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How to think about CV length and content when you have long experience?

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Architect at Selfa year ago

After more than 20 years of IT experience across different areas (analysis, development, operations, architecture, management, ...) in various industries (e-government, healthcare, manufacturing, consulting, ...), how would you organize your CV well? Would you list all the companies you worked in since your graduation from college and what you did in each (and therefore make a relatively long CV)? Or would you detail only the most recent 3 or 4 companies/projects where you worked along the last 10 years and add a summary of what you did in the older years without listing company names and what you did in each one by one (and therefore limit the CV to round 3 pages)? Any other approaches?

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(2 comments)
  • 3
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    a year ago

    With 20 years of experience this sounds like a rare exception to the one page rule. That being said Alex’s resume here covers 8 years of meaty experience in just a page, without feeling crowded, by being extremely concise. The full resume master class is here. A key from it is to be concise while showing, not telling.

    Since I don’t have near that experience myself I’d love to hear more people’s thoughts! In the meantime this is chatgpts slightly useful but mostly parroted opinion:

    It's generally recommended to keep your resume to one or two pages, especially if you have a lot of experience. With more than 20 years of IT experience, you may need to be selective about what information to include in your resume. Here are a few options for organizing your resume:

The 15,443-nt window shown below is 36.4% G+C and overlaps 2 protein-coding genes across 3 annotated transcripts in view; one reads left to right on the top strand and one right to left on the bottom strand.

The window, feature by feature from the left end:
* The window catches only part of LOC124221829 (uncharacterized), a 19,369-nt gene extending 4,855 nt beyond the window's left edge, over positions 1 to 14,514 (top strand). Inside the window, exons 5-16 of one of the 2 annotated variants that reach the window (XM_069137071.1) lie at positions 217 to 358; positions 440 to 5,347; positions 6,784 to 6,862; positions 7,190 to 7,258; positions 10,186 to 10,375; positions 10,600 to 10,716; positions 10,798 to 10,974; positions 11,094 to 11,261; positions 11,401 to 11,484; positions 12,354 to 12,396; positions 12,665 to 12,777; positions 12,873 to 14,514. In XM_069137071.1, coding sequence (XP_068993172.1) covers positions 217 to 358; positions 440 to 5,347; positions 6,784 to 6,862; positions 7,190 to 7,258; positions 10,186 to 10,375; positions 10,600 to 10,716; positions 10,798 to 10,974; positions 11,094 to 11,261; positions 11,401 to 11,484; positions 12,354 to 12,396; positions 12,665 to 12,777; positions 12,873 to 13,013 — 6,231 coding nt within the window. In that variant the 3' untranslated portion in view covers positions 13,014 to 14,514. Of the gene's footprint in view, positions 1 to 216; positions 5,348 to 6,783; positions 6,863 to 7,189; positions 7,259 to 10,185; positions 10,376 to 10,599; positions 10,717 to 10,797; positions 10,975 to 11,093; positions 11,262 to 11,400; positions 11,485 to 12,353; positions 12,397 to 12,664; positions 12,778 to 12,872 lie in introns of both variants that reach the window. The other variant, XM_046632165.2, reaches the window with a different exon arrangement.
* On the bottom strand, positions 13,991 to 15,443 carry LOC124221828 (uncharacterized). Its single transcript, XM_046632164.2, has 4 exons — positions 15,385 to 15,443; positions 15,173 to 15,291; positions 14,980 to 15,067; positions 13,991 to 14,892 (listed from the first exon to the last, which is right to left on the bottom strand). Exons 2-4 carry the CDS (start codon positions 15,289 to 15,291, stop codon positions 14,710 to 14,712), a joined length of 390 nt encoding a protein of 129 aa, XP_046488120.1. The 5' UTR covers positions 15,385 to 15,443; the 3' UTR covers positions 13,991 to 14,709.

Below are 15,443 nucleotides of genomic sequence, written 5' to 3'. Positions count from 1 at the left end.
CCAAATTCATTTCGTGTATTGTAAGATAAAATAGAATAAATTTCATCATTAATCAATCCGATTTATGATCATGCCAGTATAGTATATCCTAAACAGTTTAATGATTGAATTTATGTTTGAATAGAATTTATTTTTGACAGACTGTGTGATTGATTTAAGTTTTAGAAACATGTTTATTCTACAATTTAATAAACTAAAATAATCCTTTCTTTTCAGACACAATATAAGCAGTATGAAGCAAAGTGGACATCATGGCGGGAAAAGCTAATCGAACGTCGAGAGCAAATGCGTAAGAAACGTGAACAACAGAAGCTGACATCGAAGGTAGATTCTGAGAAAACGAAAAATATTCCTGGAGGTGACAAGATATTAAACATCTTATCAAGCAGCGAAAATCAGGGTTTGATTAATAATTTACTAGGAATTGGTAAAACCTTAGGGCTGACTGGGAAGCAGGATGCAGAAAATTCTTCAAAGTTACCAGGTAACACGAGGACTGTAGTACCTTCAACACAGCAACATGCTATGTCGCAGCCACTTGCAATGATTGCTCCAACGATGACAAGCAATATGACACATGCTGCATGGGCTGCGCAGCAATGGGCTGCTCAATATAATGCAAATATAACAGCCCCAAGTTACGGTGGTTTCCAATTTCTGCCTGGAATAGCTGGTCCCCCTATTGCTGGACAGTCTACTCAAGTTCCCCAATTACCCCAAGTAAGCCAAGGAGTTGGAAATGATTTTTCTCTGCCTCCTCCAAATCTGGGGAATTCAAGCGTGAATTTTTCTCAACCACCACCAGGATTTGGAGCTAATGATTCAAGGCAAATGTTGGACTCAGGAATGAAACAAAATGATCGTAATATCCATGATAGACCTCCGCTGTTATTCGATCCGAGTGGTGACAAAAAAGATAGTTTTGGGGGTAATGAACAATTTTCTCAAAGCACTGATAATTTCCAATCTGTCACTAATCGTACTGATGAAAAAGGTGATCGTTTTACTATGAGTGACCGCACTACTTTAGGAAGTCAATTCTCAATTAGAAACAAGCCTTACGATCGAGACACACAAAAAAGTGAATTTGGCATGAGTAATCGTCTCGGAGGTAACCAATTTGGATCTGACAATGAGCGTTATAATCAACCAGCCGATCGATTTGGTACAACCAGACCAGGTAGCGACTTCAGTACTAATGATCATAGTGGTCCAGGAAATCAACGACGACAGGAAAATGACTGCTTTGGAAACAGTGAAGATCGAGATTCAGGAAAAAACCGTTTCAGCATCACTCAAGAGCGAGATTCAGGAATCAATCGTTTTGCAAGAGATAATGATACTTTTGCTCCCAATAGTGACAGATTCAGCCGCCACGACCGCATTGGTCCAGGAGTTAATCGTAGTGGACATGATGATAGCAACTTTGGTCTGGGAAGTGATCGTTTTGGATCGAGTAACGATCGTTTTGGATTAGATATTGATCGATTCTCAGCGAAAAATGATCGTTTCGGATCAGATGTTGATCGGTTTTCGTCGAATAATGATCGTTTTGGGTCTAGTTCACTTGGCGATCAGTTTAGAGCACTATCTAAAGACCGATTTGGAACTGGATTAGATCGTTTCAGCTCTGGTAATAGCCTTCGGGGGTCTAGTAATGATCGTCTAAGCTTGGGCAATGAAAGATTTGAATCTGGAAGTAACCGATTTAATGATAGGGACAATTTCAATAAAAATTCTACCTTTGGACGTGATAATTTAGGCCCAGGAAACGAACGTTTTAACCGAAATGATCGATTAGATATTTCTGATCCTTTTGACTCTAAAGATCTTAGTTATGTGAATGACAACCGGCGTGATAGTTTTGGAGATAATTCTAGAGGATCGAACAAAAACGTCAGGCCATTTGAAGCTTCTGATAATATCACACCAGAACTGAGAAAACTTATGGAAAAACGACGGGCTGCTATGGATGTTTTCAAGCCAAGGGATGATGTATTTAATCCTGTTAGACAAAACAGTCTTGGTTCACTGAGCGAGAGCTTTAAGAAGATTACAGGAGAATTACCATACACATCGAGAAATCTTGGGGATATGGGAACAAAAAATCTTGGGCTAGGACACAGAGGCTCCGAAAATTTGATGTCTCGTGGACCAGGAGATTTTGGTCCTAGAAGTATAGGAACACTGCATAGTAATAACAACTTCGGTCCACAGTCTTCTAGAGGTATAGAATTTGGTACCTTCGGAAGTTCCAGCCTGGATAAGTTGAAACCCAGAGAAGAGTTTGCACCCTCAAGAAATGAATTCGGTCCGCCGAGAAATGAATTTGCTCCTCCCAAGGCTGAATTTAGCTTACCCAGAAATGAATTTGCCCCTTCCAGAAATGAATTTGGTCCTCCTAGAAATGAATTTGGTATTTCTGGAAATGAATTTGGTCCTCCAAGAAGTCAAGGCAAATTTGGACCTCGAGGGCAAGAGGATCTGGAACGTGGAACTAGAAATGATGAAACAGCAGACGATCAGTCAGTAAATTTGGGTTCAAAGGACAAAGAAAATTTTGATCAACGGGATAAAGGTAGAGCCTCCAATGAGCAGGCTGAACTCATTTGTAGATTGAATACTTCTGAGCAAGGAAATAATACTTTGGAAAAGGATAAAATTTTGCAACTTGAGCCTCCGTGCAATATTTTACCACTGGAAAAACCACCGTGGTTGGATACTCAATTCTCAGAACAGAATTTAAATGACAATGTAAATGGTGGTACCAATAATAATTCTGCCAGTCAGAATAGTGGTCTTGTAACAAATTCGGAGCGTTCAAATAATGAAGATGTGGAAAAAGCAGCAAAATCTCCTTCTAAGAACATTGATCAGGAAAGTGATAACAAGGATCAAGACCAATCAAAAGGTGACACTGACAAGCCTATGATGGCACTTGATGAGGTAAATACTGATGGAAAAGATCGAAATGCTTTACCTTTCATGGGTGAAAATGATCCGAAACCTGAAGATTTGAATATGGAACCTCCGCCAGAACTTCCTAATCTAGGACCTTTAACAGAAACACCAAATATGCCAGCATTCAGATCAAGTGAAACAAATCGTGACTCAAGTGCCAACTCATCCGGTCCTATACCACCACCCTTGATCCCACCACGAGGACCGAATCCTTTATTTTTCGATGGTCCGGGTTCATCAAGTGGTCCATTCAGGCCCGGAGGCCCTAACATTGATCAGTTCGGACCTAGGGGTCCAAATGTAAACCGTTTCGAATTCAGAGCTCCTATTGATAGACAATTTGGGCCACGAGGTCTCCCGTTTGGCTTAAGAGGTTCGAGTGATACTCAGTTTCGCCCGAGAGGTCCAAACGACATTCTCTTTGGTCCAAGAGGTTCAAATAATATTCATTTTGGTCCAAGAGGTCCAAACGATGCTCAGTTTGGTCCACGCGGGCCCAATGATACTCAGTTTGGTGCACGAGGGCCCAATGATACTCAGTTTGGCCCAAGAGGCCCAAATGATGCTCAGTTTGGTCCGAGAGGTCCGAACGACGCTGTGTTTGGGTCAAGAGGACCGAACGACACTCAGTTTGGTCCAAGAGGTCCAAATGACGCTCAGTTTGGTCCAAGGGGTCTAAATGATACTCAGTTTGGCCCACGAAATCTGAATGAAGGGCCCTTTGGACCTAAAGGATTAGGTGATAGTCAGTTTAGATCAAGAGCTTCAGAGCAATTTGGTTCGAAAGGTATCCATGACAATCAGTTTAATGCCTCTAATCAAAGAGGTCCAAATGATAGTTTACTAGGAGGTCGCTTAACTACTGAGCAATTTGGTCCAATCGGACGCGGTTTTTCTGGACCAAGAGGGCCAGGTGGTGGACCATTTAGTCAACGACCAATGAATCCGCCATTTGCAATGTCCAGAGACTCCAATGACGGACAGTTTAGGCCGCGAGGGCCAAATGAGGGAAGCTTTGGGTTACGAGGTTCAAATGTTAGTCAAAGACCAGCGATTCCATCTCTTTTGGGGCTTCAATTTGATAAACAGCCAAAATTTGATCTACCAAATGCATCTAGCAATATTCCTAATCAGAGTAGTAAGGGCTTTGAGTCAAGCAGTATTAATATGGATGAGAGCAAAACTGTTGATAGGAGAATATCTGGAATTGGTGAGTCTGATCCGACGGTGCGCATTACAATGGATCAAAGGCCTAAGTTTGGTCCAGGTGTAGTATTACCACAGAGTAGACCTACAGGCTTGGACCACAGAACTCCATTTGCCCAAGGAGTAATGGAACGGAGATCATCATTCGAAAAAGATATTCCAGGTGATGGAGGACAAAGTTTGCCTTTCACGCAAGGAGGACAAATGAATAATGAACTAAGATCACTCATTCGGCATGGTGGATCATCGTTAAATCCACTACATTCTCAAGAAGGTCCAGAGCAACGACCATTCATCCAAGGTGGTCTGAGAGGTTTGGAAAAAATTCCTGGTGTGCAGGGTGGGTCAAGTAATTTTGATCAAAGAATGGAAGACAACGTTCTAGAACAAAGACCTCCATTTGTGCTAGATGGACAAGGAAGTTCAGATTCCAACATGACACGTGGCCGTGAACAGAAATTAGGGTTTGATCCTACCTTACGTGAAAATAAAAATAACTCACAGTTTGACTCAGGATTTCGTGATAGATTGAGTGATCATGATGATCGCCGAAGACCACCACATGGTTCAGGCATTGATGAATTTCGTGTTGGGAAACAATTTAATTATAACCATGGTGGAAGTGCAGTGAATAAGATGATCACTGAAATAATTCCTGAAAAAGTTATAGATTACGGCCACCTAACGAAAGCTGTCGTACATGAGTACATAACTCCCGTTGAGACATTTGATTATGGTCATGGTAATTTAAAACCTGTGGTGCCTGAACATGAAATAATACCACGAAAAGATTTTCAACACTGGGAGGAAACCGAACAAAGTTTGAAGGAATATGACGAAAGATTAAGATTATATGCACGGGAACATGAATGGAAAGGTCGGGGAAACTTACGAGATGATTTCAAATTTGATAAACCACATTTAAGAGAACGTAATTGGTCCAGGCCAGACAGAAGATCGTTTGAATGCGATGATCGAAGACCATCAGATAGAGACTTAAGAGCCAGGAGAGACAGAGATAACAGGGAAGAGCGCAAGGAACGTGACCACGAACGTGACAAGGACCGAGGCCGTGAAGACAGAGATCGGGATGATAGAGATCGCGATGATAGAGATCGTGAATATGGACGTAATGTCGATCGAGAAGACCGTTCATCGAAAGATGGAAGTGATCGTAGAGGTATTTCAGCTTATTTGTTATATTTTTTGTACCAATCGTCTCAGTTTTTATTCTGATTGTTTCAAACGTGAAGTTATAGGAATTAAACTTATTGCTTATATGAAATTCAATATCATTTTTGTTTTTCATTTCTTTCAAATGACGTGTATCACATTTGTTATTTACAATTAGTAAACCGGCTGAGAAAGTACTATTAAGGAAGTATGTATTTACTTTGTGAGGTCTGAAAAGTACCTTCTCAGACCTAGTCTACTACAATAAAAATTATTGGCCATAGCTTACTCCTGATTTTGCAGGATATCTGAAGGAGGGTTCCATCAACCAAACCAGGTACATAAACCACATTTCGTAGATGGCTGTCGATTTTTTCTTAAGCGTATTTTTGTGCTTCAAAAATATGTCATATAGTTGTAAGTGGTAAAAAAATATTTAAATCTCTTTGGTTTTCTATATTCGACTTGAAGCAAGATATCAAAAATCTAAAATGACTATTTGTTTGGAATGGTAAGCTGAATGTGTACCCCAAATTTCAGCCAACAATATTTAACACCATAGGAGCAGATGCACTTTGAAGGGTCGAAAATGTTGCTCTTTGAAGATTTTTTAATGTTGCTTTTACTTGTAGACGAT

1. Detail only the most recent 3 or 4 companies/projects: This approach would allow you to focus on your most relevant experience and keep your resume to a manageable length. You could include a summary of your earlier experience, either in a separate section or as a brief paragraph under each job description.

    2. Use a combination of the two approaches: You could list all the companies you've worked for, but only provide detailed job descriptions for your most recent positions. This would allow you to highlight your most relevant experience while still providing a comprehensive overview of your career.

    3. Use a functional resume format: A functional resume emphasizes your skills and achievements rather than your employment history. You could organize your resume by skill or area of expertise, grouping similar positions together and highlighting your relevant skills and achievements.

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    Meta, Pinterest, Kosei
    a year ago

    I really like the answer from Mistplay.

    I'd suggest picking the 3-4 most impressive/high-impact jobs, with a bias toward the later part of your career (so not strictly chronological, and not strictly the most well-known jobs).

    20 years is the point at which you may have more than 1 page, especially if the roles you're applying for are expecting specialized knowledge.

    I'd also look at this from the perspective of "show, don't tell". If you feel like properly talking about your impact in previous roles takes more than a few sentences, I'd prefer that over trying to cram more jobs in the resume.